- In Reel Order -
HELL'S ANGELS MOVIE SET:
This sequence was created with a combination of 2nd unit footage and VFX to create the illusion we had more than the six non-flying biplanes afforded to us for the montage of the takeoff. A shot featuring the propeller being spun up has one foreground extra with the rest shot on an exterior green screen, complete with a wild spinning prop to match into the live non working planes. The shot featuring the planes taking flight was produced from a post tilted plate of the biplanes going as fast as they could (20 mph) on the ground and post tilting and tiling up to see an armada of CGI inserted flying planes.
HELL'S ANGELS DOGFIGHT:
To recreate the idea of Howard Hughes directing the spectacular 1927 aerial sequence from Hell's Angels required careful study of the actual footage from the film. The original sequence was almost totally created by live full-size biplanes flying in pre-arranged dogfight formations. Too costly, dangerous and impossible to find 60-80 working biplanes, we resorted to creating the sequence on the computer. The first order of business was to rotoscope the actual footage to mimic the flight patterns as seen in the final film.
The various shots were culled together and animated into a virtual fight pattern and used as our backdrop. On a shot by shot basis we pre-visualized the vantage points where Hughes must have filmed from to create the actual sequence in his movie. Creatively we wanted to establish such a familiar pattern that subliminally the audience might pickup on the fact that we were recreating an authentic behind the scenes moment of Hughes filming the actual take used in the film. The real clips from the 1927 epic are featured in Hughes' screening room as he edits the picture with the choreography remarkably similar to our behind the scenes sequence.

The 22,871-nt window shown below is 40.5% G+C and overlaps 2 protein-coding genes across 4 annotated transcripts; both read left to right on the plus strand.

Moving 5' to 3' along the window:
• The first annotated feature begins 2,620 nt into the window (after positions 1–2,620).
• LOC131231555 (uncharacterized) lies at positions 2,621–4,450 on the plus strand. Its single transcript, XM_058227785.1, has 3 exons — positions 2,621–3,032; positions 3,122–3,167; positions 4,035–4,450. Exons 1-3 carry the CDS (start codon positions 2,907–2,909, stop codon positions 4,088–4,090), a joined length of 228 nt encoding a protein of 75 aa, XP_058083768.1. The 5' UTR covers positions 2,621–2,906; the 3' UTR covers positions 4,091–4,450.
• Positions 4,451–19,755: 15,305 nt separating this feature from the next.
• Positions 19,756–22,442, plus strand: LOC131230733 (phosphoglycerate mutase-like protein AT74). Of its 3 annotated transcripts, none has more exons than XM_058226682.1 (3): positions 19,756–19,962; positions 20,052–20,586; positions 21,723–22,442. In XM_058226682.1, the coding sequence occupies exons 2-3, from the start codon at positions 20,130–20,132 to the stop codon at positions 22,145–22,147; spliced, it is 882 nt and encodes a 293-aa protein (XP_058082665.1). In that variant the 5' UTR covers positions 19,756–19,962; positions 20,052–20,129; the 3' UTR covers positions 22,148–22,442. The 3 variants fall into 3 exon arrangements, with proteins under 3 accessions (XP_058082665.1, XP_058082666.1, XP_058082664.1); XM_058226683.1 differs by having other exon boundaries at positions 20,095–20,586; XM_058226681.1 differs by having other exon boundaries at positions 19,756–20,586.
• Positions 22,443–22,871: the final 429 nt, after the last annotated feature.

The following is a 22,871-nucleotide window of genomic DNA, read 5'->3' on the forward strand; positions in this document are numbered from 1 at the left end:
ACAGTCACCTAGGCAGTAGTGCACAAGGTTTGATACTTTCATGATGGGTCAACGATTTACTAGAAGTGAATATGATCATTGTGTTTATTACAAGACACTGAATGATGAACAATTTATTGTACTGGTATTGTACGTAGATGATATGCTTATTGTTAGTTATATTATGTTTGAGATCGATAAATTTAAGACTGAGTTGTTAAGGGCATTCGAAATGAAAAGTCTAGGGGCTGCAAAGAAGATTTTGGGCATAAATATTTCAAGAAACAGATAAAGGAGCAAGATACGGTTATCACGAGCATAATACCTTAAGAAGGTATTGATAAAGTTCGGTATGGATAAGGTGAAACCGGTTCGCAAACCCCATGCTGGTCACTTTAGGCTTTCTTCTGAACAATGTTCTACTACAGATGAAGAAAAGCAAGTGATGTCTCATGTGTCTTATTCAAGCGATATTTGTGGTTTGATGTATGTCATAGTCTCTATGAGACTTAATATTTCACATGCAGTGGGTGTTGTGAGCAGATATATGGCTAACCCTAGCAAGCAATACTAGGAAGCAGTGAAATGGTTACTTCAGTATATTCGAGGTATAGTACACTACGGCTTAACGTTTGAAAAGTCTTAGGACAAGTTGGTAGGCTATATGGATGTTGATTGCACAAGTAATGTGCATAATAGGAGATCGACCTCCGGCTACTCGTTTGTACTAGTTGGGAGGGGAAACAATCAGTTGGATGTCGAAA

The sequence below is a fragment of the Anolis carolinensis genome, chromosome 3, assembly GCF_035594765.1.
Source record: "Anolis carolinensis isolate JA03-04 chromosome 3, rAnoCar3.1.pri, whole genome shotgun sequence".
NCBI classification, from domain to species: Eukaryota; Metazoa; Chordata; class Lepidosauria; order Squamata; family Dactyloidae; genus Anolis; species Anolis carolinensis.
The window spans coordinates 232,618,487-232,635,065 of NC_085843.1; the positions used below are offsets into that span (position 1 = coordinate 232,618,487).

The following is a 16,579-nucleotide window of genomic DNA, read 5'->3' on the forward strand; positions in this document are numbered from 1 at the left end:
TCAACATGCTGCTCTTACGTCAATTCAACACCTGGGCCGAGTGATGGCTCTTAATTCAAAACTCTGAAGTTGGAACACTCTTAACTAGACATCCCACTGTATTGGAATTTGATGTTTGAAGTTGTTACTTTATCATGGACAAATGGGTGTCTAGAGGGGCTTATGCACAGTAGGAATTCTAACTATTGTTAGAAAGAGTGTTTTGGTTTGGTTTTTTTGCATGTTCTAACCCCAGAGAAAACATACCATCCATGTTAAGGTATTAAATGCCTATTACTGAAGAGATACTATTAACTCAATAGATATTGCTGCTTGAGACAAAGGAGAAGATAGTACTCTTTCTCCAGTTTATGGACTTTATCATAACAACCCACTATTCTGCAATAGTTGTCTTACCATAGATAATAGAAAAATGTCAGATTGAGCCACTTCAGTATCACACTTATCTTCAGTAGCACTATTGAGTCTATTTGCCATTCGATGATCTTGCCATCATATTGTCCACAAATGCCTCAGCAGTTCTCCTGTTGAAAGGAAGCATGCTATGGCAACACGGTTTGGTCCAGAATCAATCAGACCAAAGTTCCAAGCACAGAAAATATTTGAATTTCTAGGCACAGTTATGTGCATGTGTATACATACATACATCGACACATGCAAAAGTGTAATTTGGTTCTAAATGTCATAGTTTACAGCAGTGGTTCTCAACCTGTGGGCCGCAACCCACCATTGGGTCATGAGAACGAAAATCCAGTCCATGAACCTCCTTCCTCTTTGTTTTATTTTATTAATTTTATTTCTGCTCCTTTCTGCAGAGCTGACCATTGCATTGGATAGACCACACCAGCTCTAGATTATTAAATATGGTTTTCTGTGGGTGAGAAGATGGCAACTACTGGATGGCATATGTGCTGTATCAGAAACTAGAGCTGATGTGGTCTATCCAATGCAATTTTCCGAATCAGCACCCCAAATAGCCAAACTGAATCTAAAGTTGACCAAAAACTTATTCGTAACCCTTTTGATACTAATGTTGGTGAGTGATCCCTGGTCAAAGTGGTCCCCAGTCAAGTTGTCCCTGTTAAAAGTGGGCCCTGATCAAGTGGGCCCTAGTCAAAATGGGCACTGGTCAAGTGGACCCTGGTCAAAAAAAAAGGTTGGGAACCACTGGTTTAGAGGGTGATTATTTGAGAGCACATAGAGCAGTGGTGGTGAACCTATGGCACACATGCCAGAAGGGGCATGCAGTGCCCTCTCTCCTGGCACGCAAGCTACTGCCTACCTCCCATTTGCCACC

The pre-visualizations involved operating the CGI camera live via pan and tilt wheels to give each shot a more organic hand operated look. The sequence was edited on an Avid stationed right next to the wheels and the pre-viz computer running Maya and Kaydara. As each pre-viz was hardware rendered (real-time) it was cut into the sequence and modified instantly. This method of workflow helped to create a very nimble and iteration friendly sequence. Since the speed of trying out a new angle or idea was literally minutes from hand operating the camera to being cut into the sequence, we had the luxury of being fearless and adventuresome with our options.
Once we were pleased with our result we showed the director the cut scene complete with music and sound effects to help him contextualize our thoughts as well as his own. In essence we now made it "direct-able", it became possible for Martin Scorsese to make specific suggestions and see the finished sequence in some comprehensible form before we committed it to film. The Maya files from the approved pre-viz were then used to control a six-axis motion base and Milo motion control camera. Leonardo DiCaprio was filmed in front of a green screen on a partially built green cockpit facsimile on the Kuper controlled motion base. The pre-viz and its various separated layers were used as live playback plates for a video mix to help Leonardo DiCaprio and Martin Scorsese understand how each element was to be used in the final shot.
Once photographed, the sequence was re-animated and fine-tuned at Sony Imageworks before rendering the various CG planes, clouds and tiled background needed to complete each shot. (See Digital Effects Breakdown for more in depth coverage of the process.)
Original black and white archival footage of the real "Hell's Angels" premiere was restored and colorized to match the 2 Strip Technicolor palette. Our contemporary footage was treated to match into the archival restored footage and culminates in a shot featuring three biplanes revealing Hollywood Blvd. as the photography returns to normal.
The tilt down shot combines a partial Grauman's exterior set (shot in Montreal) with 350 extras crowd extended into an 80-foot long model complete with motion-controlled searchlights. Robert Stromberg added more buildings and we added colored smoke to the 3 CGI biplanes in the final post-tilted composite.
SIKORSKY AMPHIBIOUS PLANE LANDING ON THE BEACH:
This sequence most clearly demonstrates the tonal range of the digitally created 2 Strip Technicolor look. (See photographs on page 10)